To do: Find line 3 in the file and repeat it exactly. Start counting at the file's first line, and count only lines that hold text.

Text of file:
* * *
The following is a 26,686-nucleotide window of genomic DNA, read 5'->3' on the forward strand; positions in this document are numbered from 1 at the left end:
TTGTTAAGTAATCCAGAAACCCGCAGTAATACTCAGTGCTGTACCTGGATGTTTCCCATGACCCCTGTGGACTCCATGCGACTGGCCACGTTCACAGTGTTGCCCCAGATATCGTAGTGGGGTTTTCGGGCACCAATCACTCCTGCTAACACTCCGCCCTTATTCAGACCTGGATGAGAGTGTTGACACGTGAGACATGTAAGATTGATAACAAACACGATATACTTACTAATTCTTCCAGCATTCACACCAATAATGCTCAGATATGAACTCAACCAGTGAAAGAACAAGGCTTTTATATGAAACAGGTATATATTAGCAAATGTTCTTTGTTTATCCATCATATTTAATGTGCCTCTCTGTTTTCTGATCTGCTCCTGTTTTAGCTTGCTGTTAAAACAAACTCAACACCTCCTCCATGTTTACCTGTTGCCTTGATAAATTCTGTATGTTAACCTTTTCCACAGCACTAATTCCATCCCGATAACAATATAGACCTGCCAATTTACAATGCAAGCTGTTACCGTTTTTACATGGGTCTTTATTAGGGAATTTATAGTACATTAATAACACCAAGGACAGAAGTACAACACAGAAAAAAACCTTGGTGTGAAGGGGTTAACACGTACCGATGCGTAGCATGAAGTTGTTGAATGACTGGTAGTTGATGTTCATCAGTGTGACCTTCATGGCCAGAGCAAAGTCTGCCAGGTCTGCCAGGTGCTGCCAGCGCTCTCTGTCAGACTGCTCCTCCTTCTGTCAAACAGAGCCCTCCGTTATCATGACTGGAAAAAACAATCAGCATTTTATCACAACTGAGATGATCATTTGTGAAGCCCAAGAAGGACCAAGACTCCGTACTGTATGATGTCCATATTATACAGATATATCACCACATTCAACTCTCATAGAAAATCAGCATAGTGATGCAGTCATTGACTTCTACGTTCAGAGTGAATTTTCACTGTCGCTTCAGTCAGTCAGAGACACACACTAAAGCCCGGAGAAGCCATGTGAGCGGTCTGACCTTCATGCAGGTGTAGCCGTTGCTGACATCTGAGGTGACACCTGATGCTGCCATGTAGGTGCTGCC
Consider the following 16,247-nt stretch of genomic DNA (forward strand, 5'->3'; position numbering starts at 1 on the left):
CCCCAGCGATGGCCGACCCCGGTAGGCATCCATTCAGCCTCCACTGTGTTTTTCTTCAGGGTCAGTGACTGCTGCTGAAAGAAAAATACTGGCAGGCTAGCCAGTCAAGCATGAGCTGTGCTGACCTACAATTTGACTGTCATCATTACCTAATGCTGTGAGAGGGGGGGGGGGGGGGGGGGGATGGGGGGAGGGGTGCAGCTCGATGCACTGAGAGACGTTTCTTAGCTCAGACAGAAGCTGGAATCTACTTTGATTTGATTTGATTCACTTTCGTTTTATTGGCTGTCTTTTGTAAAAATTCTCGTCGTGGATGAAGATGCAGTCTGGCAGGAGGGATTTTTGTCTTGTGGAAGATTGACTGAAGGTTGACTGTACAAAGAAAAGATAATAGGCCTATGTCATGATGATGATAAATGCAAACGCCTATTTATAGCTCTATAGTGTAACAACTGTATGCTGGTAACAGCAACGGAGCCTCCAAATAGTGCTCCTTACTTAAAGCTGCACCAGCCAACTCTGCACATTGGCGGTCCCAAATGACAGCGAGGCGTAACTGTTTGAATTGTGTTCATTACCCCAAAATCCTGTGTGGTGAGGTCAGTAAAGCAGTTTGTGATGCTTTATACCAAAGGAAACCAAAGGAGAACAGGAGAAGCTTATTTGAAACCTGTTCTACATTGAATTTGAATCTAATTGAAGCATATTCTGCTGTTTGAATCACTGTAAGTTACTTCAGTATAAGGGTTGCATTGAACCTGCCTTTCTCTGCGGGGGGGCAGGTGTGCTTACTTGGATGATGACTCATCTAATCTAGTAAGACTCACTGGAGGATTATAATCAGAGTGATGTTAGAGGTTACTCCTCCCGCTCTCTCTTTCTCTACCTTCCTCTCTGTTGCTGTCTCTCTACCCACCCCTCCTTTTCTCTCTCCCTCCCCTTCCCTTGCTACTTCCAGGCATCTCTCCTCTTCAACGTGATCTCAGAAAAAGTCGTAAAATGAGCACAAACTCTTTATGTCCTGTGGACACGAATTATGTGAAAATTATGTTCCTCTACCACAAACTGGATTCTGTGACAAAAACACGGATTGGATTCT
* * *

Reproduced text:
Consider the following 16,247-nt stretch of genomic DNA (forward strand, 5'->3'; position numbering starts at 1 on the left):